It has been some time since avocado oil was on my agenda but last week I had a very informative meeting with a producer from Kenya and tasted five avocado oils currently on sale in the UK, all from different producers.
The results were surprising. Two of the oils were good but three of them were rancid. This is very disappointing as it means that people tasting avocado oil for the first time may well think that that is the way it always tastes which is just not true. The two good examples, from Hunter & Gather and Olivado, were very pleasant with buttery avocado aromas and flavours with touches of citrus and nutmeg. The former tasted slightly fresher than the latter oil. It is difficult to say whether this was due to the fact that the fruit comes from different harvests or because of other factors such as storage.
Avocado oils which have not been refined are usually labelled as “extra virgin” and some have the added description of “cold pressed”. These descriptions can be a bit misleading as, unlike those for olive oil, there is no agreed definition for them. Producers tell me that they are using the term “extra virgin” to denote oils which are pressed from fresh fruit at the optimum degree of ripeness at a temperature of around 40C which does not affect the quality of the oil.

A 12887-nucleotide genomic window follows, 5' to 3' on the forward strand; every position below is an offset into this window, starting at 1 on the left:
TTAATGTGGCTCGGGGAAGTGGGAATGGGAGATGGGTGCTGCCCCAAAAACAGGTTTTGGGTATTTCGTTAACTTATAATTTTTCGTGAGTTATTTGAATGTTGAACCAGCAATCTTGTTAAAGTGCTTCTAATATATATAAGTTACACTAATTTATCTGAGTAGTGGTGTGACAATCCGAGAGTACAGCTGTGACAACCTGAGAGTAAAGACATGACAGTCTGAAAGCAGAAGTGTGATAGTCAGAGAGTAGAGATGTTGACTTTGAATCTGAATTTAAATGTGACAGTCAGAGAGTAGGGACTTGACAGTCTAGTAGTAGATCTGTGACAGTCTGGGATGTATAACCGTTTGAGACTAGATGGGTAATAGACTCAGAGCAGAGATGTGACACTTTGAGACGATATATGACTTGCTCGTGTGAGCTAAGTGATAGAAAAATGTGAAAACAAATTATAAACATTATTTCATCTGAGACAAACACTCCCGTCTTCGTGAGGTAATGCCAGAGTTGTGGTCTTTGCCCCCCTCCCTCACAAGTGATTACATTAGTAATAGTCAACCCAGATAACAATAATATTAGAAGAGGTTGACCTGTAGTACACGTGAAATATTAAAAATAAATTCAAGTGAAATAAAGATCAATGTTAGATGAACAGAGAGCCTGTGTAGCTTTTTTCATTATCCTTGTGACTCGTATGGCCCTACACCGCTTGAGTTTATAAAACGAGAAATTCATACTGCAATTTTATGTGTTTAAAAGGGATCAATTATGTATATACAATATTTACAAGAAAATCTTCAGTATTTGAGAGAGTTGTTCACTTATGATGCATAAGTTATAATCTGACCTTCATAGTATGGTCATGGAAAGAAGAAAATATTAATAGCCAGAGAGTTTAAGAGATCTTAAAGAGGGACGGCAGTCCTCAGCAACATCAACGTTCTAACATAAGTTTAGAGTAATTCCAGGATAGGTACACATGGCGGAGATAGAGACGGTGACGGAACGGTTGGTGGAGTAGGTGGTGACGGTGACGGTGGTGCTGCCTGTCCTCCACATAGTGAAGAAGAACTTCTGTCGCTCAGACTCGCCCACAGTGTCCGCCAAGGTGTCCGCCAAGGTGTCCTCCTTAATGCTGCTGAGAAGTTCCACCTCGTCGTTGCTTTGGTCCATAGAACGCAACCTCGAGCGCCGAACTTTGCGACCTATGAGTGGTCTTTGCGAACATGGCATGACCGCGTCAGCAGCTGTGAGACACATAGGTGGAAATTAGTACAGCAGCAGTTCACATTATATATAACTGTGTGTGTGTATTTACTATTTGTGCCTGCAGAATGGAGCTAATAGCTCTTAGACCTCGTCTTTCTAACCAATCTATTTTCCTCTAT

However, the way that this is done varies. The Hunter & Gatherer oil, for example, is picked before it is fully ripe and the fruit is then kept until it reaches the exact degree of ripeness that is needed for top class oil. Thus all the fruit going into one batch of oil is at the same degere of ripeness. Other producers simply pick the fruit and it all goes into the press together.
Avocado oil is an interesting oil as it is made up predominatly of monounsaturated fats like olive oil and cold pressed rapeseed oil. This type of oil is considered to be healthier than other vegetable oils like sunflower, corn oil of coconut oil which are made up of polyunsaturated or saturated fats.
Among its non-fatty acid components Vitamin E is well represented but little research has been done into the presence of other non-fatty acid components such as polyphenols which are so important in contributing to the health benefits of extra virgin olive oil.
The latest research into the possible detrimental effects of heating oils showed avocado oil, along with extra virgin olive oil, producing low levels of trans fatty acids, which are bad for health. Rapeseed, peanut and sunflower oils all produced much higher levels with grapeseed oil producing the most.